The winner’s will be announced on the Tuesday, 16th May at the award ceremony being held at Komedia, Brighton.
Well done and good luck Helen and The Midwifery Society!!

Visit us 13th April to see PARO the robotic responsive seal with therapeutic benefits!

The public is being invited to view a robotic baby seal that is bringing therapeutic benefits to people with dementia and learning difficulties.

The furry Harp seal ‘PARO’, which responds to touch and speech, was invented by Professor Takanori Shibata from Japan and is being researched by Dr Penny Dodds, Nurse Lecturer Practitioner with the University of Brighton’s School of Health Sciences. She is exploring the introduction of PARO to dementia care within Sussex Partnership NHS Foundation Trust.

Professor Shibata will be attending the open event at Room 129, Mayfield House on the university’s Falmer Campus, Brighton, between 9am and 4.30pm on Thursday (13 April).

Also attending will be Professor James Barilla, the USA naturalist who has written a book on robots inspired by nature. Dr Dodds will introduce PARO and Age UK representatives will speak on how the robotic seal has been received by day centre visitors.

Don’t miss out – Email P.Dodds@brighton.ac.uk to book your place now.

Students can join the Olympic gold rush

The Rio Olympic Games have shown that not only has Great Britain has some of the best athletes in the world but also how students can take up top careers to help achieve more to medal successes.

They include: head of performance, head of sports nutrition performance analysis, physiotherapists, podiatrists, engineers and sports journalists. Continue reading

New Postgraduate Certificate in Education- ‘Transforming professional practice through Education’


A new interprofessional Postgraduate Certificate in Education is expected to start In October 2016.  This new programme has been designed to critically develop health professional educator’s knowledge, competence and confidence to a strategic level for their educational role at work, both in practice and academic institutions. The aims of the programme are:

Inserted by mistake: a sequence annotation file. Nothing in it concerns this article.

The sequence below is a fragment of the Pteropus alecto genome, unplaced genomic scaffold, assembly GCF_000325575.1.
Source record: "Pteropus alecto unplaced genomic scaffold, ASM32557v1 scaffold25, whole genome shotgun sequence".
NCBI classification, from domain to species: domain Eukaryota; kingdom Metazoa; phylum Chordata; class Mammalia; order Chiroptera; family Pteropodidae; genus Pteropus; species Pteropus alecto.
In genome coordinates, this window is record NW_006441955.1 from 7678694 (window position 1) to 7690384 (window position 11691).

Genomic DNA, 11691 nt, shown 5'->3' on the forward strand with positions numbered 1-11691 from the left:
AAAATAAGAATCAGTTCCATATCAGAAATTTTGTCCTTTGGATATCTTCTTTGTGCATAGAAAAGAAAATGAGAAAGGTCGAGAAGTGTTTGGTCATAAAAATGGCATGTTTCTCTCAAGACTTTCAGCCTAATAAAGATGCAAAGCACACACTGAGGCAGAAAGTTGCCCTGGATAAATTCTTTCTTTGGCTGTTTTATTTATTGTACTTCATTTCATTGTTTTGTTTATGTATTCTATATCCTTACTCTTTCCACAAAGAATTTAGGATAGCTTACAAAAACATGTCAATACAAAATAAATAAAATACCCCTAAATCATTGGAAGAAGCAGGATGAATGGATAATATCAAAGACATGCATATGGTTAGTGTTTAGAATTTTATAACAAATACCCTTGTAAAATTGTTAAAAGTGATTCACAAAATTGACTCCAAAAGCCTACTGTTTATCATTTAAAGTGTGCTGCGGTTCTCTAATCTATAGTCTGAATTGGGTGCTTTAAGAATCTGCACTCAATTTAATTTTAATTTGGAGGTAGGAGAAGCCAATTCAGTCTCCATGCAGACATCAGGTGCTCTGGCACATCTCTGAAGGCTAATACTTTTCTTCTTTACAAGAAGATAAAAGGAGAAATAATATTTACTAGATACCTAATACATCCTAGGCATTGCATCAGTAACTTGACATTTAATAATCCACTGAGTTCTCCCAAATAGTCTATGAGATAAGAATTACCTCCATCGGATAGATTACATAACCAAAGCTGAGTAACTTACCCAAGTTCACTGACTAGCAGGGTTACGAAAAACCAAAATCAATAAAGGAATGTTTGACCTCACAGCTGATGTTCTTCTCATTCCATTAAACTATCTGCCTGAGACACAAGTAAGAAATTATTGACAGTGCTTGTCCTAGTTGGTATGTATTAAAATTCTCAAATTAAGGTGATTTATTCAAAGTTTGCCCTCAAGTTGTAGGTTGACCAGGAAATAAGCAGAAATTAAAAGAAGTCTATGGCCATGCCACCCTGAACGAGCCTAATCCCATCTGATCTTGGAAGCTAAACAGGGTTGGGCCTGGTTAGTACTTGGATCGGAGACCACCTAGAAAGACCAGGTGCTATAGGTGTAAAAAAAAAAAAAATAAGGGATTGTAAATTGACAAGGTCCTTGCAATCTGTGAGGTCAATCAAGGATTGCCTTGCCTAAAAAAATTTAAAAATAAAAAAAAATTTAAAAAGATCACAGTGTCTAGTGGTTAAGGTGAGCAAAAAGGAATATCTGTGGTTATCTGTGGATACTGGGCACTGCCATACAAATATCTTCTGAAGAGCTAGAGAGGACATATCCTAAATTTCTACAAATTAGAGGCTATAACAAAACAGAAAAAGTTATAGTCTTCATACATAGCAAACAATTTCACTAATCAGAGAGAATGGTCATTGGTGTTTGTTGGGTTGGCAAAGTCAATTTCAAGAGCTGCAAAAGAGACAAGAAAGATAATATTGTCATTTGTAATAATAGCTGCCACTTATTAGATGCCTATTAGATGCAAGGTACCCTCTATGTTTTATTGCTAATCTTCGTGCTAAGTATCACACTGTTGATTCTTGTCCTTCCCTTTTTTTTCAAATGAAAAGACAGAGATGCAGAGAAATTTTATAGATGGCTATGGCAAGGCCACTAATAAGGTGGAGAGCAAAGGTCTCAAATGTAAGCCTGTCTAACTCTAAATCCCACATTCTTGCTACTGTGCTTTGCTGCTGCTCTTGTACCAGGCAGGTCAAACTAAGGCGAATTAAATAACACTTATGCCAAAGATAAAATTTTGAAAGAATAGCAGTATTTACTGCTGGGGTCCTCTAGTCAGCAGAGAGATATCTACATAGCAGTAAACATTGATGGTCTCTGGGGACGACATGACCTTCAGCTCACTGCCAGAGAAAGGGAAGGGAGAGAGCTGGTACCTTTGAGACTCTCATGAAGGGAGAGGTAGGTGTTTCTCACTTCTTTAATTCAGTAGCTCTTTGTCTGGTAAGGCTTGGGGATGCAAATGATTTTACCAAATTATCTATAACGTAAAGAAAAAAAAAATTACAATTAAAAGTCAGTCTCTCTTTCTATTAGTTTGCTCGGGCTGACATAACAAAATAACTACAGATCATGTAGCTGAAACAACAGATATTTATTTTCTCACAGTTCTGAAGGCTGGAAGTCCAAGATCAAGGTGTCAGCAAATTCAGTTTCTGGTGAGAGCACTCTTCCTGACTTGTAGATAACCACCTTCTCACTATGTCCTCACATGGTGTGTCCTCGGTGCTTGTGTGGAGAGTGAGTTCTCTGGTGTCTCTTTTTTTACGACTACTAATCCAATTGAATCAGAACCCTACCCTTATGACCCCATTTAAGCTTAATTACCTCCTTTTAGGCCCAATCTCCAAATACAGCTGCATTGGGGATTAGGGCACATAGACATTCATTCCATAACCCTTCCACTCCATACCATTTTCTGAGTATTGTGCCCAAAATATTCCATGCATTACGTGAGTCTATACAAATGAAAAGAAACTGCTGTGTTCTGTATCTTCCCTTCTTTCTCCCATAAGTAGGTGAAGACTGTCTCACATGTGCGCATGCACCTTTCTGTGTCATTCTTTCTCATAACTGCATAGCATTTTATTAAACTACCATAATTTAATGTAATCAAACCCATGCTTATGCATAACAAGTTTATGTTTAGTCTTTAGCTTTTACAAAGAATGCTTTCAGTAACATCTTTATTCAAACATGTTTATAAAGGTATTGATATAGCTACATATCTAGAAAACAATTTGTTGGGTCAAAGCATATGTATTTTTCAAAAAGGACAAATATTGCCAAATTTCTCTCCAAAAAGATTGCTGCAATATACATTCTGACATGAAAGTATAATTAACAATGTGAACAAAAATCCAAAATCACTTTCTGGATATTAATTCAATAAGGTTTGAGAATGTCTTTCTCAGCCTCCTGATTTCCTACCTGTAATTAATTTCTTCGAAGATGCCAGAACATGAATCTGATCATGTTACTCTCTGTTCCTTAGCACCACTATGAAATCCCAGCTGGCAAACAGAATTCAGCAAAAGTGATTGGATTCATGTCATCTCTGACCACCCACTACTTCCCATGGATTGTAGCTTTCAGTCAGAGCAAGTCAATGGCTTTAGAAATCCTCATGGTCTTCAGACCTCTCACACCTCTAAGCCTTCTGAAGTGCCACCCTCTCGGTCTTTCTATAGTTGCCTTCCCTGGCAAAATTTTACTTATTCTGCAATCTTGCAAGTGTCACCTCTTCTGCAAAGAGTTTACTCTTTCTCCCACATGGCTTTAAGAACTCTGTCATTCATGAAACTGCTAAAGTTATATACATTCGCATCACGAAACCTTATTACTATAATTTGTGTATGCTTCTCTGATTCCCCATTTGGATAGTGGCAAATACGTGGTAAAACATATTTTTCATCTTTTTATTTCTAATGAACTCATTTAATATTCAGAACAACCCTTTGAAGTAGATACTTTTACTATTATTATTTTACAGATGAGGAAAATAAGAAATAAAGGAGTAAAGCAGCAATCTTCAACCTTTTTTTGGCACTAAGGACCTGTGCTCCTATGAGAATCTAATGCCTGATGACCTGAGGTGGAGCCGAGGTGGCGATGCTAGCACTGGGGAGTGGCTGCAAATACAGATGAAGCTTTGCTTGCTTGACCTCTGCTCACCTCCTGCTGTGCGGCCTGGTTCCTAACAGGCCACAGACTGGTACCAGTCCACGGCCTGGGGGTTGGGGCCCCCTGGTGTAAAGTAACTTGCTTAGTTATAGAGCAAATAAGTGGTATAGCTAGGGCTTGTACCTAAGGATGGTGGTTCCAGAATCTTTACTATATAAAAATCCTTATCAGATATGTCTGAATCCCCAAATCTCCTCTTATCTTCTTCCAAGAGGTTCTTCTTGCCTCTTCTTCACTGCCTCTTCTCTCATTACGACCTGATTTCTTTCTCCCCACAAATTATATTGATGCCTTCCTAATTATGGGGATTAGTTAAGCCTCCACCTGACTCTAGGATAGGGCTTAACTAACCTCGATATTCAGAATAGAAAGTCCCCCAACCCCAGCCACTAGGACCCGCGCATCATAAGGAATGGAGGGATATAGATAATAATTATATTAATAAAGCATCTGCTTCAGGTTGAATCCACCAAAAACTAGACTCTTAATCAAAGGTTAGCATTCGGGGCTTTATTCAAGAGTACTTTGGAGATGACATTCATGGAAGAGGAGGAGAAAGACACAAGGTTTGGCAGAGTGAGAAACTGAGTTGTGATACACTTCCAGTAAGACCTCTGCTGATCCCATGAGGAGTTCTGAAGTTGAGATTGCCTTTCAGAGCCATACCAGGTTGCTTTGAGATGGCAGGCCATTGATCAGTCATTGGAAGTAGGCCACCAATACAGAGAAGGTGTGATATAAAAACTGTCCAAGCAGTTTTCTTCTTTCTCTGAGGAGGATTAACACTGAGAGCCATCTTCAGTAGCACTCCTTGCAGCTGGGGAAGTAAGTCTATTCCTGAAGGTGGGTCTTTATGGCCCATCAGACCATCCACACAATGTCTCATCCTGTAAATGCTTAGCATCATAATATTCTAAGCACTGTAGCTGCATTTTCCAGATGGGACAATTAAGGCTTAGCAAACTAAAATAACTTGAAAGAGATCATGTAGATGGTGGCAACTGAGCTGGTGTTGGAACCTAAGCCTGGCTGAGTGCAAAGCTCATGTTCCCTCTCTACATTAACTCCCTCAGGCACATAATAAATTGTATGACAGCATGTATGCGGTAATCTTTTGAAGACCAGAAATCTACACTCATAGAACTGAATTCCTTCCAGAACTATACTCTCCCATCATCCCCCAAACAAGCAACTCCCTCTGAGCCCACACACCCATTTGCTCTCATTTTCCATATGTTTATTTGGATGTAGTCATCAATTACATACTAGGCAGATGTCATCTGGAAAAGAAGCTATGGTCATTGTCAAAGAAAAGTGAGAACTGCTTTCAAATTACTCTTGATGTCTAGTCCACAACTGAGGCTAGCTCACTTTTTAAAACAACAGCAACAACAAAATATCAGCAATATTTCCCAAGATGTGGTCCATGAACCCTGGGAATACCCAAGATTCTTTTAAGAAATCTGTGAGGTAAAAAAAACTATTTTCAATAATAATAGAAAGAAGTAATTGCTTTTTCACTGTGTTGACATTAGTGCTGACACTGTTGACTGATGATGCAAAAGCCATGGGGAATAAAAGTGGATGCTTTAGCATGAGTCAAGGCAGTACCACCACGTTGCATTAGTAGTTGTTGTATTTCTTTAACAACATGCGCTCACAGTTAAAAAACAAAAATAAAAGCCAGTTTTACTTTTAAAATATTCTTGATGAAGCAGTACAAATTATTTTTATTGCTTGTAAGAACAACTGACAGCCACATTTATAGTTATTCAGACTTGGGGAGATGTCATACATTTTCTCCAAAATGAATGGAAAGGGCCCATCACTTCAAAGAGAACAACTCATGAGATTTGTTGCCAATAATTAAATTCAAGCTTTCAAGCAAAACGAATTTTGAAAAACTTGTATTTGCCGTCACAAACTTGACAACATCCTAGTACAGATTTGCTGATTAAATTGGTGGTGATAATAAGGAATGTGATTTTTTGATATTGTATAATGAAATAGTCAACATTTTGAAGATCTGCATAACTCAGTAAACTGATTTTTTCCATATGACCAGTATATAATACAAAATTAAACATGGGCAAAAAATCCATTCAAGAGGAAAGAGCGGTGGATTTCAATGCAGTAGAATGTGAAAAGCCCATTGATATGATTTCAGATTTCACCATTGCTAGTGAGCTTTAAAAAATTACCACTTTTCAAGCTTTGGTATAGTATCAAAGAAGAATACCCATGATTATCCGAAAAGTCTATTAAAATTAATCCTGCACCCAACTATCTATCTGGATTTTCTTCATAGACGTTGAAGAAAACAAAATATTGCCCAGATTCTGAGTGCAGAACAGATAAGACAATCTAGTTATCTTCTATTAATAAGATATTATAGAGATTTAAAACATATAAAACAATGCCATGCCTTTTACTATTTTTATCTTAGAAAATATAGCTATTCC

• To enable health professionals to critically develop their competence and confidence in a range of teaching, learning, assessment and evaluation strategies in health, social care and higher education practice settings.
  • To develop the in-depth knowledge and skills of health professionals with an educational role or interest in teaching and learning so that they may design, plan, lead and manage creative, considered, supportive learning experiences which meet the initial and continuing learning needs of individuals working and learning in health, social care and HEI settings.
  • To provide the framework for exposure to exciting and comprehensive experiences in teaching, learning, assessment and evaluation that will achieve the UK Professional Standards framework for teaching and supporting learning in higher education requirements.

The course can be taken full time over one academic year or part time over two academic years. Students undertake three modules (20 credits each) and the course is delivered through a blended learning experience with attendance of learning activities and workshops expected at University alongside structured `e` activity.  All applications are reviewed and shortlisted candidates will be invited to interview.

If you have a question about this course, our enquiries team will be happy to help.

01273 644644


Channine Clarke   01273 643771   c.clarke@brighton.ac.uk

Tracy Szekely       01273 643947   T.szekely@brighton.ac.uk

Sara Hadland       01273 643873   S.Hadland@brighton.ac.uk


Source: Occupational Therapy newsletter – Feb 2016

Channine Clarke, Principal Lecturer and Tracy Szekely, Senior Lecturer

First National Conference for Occupational Therapists working or interested in diverse settings – 7th September 2016


Occupational Therapy Flyer